Monica McInerney on family, love and memories

In our family, the best novels have a second life in our holiday house. There, on the ageing IKEA bookcases sit our favourites. If anyone finishes a good read and they feel it should be shared around with the rest of the family, it is taken to the house on the river for others to discover its pleasures.

And that has always been the fate of any Monica McInerney book. Her warm family sagas have always made the journey from family member to family member – from mother to daughter to granddaughter and then returned to the bookshelves for visitors to enjoy.

Perhaps it’s because McInerney, Australian-born, but now living in Ireland, knows how to write about families. Her fictional families are complex, yet loving, complicated, yet generous.

Her latest novel, The Trip of a Lifetime, is classic McInerney. In it, she revisits one of her most popular families, the Quinlans, and particularly the family matriarch, Lola. Essentially, this latest story is that of Lola as she travels back to her homeland of Ireland to revisit and then bury the secrets of her past.

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McInerney's latest novel revisits one of her most popular families, the Quinlans

Lola was first featured in one of McInerney’s earliest books, The Alphabet Sisters, as well as Lola’s Secret a couple of years ago.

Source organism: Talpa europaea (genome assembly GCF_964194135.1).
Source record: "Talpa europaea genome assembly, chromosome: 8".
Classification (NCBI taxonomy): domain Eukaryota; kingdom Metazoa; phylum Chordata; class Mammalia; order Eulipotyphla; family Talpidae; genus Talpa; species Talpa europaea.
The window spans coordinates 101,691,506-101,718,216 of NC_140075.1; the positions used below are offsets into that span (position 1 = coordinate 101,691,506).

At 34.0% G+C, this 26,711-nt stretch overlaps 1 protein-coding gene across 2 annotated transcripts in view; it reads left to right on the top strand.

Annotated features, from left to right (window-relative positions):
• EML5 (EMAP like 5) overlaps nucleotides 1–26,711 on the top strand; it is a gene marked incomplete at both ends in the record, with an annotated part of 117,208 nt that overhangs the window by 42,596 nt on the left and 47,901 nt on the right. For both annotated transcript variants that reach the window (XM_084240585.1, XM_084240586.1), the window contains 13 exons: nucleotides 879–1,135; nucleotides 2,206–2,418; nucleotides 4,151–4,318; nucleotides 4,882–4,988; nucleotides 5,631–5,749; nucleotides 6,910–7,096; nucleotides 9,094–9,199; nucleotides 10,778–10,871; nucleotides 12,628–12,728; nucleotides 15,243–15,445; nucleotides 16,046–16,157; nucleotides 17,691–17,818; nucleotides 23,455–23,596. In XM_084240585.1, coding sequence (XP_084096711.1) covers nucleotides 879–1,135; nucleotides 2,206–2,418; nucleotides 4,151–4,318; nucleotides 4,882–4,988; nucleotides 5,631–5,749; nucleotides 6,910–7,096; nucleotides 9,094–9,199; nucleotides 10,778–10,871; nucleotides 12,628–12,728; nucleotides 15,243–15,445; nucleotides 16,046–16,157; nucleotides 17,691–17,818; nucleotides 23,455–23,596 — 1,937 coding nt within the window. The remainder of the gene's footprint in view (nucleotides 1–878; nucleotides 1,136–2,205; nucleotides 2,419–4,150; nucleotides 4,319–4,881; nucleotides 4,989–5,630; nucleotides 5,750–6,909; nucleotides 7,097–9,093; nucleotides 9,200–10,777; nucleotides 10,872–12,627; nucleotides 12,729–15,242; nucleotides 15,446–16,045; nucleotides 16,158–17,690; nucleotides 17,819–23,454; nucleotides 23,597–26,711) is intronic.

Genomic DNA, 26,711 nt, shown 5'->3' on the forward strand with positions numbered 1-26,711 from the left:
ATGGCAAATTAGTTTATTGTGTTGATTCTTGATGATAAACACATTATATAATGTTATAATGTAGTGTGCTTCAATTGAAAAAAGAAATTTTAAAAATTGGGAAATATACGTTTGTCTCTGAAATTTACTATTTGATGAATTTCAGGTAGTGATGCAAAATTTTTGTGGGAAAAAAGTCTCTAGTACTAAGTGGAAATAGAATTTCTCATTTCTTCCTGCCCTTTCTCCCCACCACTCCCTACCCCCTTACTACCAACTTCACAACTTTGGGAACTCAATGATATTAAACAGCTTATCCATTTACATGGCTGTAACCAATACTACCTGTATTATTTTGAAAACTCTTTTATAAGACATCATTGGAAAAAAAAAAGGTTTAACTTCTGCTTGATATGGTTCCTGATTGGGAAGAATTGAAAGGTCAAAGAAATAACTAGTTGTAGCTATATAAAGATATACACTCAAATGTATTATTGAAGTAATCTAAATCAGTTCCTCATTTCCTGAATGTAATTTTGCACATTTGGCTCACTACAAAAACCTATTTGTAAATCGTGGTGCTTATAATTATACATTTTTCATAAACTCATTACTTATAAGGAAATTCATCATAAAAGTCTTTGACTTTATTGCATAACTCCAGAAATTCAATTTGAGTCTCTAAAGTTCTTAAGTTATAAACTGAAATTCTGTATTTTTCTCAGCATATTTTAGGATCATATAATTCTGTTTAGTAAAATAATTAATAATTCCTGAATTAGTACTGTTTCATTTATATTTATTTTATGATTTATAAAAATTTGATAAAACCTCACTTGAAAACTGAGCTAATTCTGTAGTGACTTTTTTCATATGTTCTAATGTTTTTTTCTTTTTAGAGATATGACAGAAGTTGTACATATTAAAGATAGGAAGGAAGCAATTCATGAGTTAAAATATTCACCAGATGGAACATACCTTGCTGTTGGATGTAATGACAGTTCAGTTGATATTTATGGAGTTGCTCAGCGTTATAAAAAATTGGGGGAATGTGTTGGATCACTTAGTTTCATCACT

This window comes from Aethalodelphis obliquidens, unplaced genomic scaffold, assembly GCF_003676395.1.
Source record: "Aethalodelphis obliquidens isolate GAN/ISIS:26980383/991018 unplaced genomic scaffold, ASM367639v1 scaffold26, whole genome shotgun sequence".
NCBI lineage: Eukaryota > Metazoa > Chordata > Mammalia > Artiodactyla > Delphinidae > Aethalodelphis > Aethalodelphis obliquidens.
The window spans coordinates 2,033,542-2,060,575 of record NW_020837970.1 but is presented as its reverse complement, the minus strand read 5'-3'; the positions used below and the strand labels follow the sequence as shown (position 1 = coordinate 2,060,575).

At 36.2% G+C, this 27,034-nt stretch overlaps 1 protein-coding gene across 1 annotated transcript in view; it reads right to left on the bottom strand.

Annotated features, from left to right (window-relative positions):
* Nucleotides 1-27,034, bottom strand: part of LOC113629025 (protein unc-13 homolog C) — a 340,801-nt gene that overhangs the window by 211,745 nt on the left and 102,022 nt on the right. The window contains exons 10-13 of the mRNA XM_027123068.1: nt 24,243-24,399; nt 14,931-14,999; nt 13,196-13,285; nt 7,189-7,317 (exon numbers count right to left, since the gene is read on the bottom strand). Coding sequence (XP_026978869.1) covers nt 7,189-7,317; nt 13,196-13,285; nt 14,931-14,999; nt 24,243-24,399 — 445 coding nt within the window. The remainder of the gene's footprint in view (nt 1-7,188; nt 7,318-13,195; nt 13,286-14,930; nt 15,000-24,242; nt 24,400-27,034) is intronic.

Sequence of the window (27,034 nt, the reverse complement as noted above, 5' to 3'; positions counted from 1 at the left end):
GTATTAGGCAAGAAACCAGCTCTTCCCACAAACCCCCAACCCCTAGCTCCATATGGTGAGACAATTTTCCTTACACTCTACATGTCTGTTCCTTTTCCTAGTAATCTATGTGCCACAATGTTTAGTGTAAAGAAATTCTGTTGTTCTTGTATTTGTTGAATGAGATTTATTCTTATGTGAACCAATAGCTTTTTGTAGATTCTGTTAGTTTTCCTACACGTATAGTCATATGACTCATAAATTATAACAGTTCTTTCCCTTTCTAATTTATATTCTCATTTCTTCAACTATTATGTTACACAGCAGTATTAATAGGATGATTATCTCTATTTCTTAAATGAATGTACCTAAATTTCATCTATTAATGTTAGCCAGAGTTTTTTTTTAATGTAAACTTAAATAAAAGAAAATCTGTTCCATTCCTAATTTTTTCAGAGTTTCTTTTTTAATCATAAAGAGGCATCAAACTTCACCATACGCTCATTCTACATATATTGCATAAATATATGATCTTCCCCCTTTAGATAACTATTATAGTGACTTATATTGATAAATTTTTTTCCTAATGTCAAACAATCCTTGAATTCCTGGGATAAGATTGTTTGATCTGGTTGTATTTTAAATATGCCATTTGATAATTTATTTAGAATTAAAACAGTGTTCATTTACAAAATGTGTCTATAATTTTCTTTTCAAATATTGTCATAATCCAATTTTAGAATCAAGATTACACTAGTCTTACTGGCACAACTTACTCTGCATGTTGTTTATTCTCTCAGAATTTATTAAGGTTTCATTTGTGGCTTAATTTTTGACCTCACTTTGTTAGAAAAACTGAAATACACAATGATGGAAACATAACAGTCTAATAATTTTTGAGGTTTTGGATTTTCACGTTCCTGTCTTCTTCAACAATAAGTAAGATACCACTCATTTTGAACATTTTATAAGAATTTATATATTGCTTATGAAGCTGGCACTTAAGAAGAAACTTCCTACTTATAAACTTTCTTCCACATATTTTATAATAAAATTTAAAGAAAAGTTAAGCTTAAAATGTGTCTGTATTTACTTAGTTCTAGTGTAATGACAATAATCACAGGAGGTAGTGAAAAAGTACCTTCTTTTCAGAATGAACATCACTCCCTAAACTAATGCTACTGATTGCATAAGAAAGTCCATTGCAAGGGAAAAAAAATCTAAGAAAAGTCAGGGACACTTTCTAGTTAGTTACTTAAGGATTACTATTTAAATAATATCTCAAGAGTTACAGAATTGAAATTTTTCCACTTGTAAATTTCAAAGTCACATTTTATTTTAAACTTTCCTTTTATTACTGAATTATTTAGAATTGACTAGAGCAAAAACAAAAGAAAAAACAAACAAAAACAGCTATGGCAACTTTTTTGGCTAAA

“Lola is such an interesting person – I have always loved writing about her,” says McInerney, who has been touring in Australia to promote the book. “This time I wanted to examine her back story and explore how she became the character she is.”

"The Trip of a Lifetime was a joy to write,” she adds. “It’s filled with the subjects and themes I love to explore in my novels – the ties and tensions of family life, the impact of secrets past and present.”

In the novel, McInerney also explores the subject of grief, with the other main character, Bett, still grieving after the death of her sister, Anna, which occurred at the end of The Alphabet Sisters.

As she says, grief doesn’t go away. “I wanted to tackle what grief looks like years later,” she says. “It is often not discussed what grief feels like after the first pain has worn off.”

The novel criss-crosses between Ireland and the Quinlans’ home town of the Clare Valley, coincidentally McInerney’s own home town. She says she always loves returning to the Clare in her books, and her love of the people in the valley shines through the pages.

And, no, McInerney is not finished with the Quinlan family yet. She hints that there may be a few stories left to tell. During this book tour, she’s enjoyed hearing from her readers where their interests lie.

“A lot of people like the character of Geraldine, Lola’s daughter-in-law, and want to know her back story,” says McInerney. “There might be a book there.”

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Image credit: Ashley Miller